However, one should put their faith in the science and psychology. Mr. Buckingham and his colleagues put a great deal of science into their test and their results, so it’s somewhat hubristic of me to say that they got me wrong. And there’s little point in doing the testing and the learning if you’re not going to, well, learn.
The idea behind focusing on strengths is not just to avoid focusing on weaknesses (or “growing edges” as they’re more positively called). Weaknesses are areas for improvement that involve more significant work and change and learning, or sometimes just more control. Strengths are not areas you need or want to change, but because they are things you’re already good at, you can make them a bit better with just a little effort and attention. And it makes sense – people who are already really good at something (singing, writing, cooking, teaching) stay good at it through practice and continuous development.
So I revisited Connector, and after some considering (and some considerate coaching) recognized that it is a strength, just not a obvious one which is likely why it is not my primary strength. As a Connector, I recognize opportunities in relationships: opportunities to learn, to enhance, and to connect – to bring people together to make stuff better and get stuff done. Once I started paying attention to my relationships, I saw that I did bring people together in ways they may not have recognized as possible themselves. And by recognizing it, I could then consciously maintain and build that strength, without slipping into the slick salesman shtick I found so unappealing in my first impression of Connector.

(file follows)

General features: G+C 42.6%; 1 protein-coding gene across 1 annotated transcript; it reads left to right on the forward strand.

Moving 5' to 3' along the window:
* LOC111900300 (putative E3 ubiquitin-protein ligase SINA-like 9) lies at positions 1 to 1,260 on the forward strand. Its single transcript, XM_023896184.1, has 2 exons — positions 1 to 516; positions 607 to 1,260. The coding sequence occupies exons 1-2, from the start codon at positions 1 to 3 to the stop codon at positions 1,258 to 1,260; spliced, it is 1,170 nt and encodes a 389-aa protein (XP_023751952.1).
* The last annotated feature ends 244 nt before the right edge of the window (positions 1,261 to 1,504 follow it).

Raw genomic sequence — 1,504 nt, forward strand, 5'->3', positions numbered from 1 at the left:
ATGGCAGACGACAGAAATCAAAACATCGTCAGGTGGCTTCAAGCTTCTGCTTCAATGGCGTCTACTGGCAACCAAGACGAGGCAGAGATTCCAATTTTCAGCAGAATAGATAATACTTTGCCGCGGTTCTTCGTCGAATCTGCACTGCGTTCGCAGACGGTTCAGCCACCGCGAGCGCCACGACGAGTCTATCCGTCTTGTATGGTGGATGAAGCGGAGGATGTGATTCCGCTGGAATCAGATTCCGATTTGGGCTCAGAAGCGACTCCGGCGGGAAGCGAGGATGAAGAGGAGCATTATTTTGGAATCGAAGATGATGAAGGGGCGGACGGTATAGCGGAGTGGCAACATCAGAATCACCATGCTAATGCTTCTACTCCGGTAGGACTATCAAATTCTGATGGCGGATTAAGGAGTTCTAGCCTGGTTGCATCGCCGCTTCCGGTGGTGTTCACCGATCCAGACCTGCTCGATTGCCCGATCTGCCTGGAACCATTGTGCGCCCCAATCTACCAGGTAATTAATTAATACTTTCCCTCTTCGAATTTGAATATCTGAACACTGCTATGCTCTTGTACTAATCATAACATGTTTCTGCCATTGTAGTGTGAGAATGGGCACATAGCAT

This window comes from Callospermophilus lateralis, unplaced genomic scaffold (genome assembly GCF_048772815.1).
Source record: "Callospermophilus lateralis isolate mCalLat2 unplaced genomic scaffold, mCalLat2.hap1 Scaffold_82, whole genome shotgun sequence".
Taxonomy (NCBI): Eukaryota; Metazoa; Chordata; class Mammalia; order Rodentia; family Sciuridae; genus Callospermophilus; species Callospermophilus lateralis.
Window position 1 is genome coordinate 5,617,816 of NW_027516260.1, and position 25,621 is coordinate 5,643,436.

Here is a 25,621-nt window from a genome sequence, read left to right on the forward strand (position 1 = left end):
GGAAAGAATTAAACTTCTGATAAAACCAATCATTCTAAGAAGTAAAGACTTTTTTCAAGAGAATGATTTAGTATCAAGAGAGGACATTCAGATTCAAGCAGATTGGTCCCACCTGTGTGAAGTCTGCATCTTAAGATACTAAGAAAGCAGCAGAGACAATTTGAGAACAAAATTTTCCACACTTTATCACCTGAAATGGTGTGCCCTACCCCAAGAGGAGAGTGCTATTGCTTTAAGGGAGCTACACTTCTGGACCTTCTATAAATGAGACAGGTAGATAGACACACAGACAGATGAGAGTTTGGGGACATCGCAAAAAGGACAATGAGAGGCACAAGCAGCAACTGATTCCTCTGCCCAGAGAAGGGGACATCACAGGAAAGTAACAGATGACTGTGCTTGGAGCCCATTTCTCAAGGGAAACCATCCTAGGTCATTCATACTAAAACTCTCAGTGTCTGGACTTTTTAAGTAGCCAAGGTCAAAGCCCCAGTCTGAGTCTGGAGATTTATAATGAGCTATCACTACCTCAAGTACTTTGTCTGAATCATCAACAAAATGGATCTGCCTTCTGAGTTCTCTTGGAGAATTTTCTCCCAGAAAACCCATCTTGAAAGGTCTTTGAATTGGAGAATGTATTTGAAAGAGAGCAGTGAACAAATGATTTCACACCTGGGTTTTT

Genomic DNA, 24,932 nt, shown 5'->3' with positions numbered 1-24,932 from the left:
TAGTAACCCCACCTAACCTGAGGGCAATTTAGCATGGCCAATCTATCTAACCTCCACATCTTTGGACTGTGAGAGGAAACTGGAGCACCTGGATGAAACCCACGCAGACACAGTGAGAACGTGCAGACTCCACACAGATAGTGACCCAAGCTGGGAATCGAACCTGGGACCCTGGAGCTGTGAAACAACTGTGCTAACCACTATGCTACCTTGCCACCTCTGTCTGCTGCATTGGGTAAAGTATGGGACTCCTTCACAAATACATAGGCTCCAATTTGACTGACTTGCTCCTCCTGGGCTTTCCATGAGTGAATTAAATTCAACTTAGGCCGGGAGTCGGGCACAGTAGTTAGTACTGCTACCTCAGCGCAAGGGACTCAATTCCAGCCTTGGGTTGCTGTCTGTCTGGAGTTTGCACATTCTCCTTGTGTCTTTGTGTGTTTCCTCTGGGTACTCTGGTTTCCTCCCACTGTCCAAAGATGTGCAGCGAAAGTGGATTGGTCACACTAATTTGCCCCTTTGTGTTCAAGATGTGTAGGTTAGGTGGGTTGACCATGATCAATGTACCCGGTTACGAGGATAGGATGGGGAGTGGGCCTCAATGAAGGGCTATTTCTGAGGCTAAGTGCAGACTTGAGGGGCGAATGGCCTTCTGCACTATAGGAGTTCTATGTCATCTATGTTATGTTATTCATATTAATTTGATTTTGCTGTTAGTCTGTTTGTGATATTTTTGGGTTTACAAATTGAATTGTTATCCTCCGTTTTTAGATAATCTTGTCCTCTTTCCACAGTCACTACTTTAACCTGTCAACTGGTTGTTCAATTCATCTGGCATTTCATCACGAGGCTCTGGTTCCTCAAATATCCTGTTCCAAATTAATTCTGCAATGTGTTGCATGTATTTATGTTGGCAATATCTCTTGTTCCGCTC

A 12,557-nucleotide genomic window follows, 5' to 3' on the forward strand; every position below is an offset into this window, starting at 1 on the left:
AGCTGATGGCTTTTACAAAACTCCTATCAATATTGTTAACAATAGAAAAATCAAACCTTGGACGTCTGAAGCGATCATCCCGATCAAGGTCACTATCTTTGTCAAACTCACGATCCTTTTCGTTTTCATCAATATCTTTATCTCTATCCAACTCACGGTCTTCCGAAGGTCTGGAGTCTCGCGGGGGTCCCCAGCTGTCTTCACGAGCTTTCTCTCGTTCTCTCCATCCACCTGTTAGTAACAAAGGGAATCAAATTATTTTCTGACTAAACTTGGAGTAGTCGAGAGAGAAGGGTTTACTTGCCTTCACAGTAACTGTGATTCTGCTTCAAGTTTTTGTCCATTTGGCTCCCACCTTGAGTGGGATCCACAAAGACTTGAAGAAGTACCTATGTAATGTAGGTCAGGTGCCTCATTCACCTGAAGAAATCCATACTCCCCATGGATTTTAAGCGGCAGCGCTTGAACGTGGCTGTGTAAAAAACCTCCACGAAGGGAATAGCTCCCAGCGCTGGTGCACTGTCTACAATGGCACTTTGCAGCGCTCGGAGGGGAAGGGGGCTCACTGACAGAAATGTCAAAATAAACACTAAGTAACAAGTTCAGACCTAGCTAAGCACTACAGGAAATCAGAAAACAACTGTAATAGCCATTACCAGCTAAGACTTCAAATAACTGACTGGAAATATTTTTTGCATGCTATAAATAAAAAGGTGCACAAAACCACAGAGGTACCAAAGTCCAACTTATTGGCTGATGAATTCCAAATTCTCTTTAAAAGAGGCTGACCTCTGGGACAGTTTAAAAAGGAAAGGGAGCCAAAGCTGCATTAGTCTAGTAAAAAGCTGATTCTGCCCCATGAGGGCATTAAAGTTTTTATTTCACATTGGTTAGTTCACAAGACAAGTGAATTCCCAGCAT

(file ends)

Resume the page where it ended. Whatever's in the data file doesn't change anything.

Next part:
I also thought about the people I knew who I felt exemplified the best elements of Equalizer and Connector, and connected with them. For as much as I recognized in others the things I didn’t want to be (which is the first step in development), I also saw strengths in others that I wanted to emulate. I’m working through that list now, talking with others about ways in which they can and do make those strengths their own and picking up new ways to strengthen my strengths.
The book itself? As I said, it’s not going to win literature prizes any time soon. But, for the insights and development opportunities that came from it, I would recommend it, recognizing that, like any development tool, it delivers as many questions as it does answers. And it doesn’t do the work – you do.
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Who is Robyn?
My career as a research project manager is rewarding, dynamic, challenging, and fun. I'm looking forward to sharing my knowledge and experience in communication, organization, and common sense approaches in research management and leadership, and to enabling others to learn and grow in this exciting career.